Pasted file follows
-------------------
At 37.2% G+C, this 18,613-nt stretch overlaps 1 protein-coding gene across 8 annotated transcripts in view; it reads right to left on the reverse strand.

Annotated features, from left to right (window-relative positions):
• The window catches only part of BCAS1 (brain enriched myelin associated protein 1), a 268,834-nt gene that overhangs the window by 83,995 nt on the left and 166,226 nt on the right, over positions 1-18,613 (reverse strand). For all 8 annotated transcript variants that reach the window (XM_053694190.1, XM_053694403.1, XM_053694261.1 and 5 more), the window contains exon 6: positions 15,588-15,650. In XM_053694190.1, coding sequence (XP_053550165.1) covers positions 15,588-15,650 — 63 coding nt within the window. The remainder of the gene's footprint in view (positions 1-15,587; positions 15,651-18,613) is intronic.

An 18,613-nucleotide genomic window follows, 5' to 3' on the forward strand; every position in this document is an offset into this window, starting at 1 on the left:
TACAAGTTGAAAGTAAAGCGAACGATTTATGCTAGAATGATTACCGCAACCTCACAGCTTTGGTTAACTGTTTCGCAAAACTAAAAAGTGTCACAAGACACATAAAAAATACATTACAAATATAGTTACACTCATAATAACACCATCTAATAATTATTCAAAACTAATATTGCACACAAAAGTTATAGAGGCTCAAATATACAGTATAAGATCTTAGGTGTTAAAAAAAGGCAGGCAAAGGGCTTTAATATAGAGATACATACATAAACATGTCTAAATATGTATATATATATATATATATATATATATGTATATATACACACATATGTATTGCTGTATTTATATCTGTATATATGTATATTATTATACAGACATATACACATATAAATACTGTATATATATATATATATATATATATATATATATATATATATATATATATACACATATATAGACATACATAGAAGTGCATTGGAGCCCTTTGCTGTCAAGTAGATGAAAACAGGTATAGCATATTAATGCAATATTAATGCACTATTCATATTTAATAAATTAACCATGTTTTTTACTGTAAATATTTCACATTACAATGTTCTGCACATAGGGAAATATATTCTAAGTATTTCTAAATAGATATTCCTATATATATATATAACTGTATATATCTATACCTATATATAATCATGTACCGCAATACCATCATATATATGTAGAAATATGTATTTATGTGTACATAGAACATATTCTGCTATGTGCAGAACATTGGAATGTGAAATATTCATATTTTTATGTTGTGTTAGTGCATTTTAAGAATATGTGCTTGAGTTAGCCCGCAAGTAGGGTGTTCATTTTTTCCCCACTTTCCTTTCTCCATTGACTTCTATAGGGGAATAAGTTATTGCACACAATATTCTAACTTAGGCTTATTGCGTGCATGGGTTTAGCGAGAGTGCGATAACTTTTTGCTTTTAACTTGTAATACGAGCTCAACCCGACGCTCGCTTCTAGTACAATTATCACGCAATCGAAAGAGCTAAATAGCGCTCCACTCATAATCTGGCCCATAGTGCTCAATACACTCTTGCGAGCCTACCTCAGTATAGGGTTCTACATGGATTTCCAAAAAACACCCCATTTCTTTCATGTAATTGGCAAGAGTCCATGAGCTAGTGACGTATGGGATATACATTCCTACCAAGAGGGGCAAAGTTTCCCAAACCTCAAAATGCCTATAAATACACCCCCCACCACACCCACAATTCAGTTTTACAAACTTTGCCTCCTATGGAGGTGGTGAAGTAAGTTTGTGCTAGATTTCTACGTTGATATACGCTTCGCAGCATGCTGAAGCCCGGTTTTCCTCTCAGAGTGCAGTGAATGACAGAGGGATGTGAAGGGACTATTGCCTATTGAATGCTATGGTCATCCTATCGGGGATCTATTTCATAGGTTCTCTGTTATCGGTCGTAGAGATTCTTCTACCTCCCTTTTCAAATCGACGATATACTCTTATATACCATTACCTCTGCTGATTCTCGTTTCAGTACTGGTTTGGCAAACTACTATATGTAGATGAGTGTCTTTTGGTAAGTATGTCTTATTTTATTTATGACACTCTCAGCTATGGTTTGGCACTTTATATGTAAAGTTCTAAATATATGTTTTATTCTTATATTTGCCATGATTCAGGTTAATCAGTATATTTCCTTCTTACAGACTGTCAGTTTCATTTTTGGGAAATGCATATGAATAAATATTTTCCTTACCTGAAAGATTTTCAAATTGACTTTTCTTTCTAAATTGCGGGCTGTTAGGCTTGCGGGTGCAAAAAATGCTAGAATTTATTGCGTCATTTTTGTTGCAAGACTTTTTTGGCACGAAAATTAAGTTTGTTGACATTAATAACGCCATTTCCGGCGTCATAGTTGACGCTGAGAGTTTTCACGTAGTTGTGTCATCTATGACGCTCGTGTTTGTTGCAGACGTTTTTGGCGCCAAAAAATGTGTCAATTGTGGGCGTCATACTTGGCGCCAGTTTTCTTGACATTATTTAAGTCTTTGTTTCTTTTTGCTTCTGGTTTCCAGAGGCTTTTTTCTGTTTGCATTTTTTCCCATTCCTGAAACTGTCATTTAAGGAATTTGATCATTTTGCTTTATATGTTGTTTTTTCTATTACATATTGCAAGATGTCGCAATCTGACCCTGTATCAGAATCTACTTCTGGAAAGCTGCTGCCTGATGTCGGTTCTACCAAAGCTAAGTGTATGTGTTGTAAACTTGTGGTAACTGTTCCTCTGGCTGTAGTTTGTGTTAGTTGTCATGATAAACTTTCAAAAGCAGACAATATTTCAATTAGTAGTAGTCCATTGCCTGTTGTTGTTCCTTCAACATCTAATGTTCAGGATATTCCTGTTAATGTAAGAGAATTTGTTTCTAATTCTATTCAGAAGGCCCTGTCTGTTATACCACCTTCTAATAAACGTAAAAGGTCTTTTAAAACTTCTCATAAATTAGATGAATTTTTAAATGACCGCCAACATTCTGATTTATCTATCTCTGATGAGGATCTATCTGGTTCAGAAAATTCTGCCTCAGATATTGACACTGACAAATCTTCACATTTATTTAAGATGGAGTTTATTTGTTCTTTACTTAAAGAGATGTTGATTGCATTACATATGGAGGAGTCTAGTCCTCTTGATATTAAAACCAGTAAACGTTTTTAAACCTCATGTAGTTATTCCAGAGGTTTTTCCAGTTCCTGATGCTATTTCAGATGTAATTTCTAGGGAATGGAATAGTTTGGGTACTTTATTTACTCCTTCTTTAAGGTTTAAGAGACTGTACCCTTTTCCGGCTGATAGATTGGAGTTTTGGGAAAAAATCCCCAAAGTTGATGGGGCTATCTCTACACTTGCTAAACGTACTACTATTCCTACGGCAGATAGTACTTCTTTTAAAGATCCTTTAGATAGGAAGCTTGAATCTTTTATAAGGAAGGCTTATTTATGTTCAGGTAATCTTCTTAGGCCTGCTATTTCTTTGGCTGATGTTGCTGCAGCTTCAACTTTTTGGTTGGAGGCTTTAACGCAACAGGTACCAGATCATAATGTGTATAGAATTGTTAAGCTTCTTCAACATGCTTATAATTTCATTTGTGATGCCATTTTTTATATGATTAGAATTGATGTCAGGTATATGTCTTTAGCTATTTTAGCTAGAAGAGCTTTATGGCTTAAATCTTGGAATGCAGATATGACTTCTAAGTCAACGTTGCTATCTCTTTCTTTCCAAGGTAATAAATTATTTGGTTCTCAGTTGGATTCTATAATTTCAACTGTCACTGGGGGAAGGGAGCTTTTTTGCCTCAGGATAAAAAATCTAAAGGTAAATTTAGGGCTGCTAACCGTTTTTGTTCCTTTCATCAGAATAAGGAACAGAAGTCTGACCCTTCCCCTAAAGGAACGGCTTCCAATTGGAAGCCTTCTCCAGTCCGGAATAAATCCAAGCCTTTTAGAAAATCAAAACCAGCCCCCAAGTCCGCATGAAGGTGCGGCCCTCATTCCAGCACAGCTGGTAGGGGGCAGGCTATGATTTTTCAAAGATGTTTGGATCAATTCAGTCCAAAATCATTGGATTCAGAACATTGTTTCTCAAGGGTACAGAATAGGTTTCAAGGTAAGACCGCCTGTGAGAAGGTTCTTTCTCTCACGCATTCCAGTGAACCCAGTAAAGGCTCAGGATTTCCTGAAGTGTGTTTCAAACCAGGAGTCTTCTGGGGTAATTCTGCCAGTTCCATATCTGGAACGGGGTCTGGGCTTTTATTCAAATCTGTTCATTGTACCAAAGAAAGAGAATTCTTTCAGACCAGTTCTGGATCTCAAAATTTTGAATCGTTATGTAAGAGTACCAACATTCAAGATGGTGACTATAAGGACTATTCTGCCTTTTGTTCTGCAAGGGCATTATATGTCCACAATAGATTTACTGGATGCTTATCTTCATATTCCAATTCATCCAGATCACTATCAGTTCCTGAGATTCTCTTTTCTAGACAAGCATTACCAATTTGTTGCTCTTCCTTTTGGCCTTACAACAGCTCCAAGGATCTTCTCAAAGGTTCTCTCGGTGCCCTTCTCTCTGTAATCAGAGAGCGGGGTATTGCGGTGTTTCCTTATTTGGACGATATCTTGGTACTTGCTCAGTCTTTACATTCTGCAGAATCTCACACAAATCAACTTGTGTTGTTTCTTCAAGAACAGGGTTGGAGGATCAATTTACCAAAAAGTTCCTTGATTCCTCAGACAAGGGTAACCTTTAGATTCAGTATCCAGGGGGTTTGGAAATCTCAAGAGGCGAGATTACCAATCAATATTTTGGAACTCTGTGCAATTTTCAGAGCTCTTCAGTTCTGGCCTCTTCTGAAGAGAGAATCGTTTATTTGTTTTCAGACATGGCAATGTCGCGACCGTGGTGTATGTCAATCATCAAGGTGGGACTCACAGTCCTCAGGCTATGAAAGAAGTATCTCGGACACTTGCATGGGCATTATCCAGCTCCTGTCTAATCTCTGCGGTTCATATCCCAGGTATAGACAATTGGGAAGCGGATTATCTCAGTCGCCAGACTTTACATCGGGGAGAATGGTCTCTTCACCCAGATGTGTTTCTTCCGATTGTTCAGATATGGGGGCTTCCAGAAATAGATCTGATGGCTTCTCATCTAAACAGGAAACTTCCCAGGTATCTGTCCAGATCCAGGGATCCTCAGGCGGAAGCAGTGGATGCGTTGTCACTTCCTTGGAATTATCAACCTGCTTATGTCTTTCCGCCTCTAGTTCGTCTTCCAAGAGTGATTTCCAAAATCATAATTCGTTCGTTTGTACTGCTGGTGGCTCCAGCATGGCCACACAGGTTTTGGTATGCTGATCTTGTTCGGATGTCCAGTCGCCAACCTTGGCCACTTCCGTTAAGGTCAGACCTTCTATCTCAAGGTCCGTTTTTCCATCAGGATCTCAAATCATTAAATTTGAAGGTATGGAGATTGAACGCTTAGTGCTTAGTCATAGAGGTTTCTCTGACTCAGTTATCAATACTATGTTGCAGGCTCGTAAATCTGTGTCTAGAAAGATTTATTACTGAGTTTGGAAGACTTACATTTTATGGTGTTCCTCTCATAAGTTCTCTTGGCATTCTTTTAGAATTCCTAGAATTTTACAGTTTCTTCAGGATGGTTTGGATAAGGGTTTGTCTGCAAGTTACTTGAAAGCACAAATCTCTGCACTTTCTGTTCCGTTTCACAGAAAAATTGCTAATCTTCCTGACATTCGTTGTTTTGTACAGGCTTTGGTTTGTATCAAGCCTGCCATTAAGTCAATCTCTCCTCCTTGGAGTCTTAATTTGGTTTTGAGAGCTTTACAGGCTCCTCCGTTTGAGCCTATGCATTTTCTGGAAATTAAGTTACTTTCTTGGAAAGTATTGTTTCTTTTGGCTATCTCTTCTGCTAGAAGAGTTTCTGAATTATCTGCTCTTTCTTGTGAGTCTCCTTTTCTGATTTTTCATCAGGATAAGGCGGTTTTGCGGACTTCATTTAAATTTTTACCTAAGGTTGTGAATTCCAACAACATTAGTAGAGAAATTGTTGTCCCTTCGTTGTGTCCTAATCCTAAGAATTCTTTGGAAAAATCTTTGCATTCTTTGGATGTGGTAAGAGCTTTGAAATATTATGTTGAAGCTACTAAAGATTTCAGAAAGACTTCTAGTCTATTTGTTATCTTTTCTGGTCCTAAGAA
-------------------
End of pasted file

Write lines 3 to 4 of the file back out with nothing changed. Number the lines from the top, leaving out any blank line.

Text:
• The window catches only part of BCAS1 (brain enriched myelin associated protein 1), a 268,834-nt gene that overhangs the window by 83,995 nt on the left and 166,226 nt on the right, over positions 1-18,613 (reverse strand). For all 8 annotated transcript variants that reach the window (XM_053694190.1, XM_053694403.1, XM_053694261.1 and 5 more), the window contains exon 6: positions 15,588-15,650. In XM_053694190.1, coding sequence (XP_053550165.1) covers positions 15,588-15,650 — 63 coding nt within the window. The remainder of the gene's footprint in view (positions 1-15,587; positions 15,651-18,613) is intronic.

An 18,613-nucleotide genomic window follows, 5' to 3' on the forward strand; every position in this document is an offset into this window, starting at 1 on the left: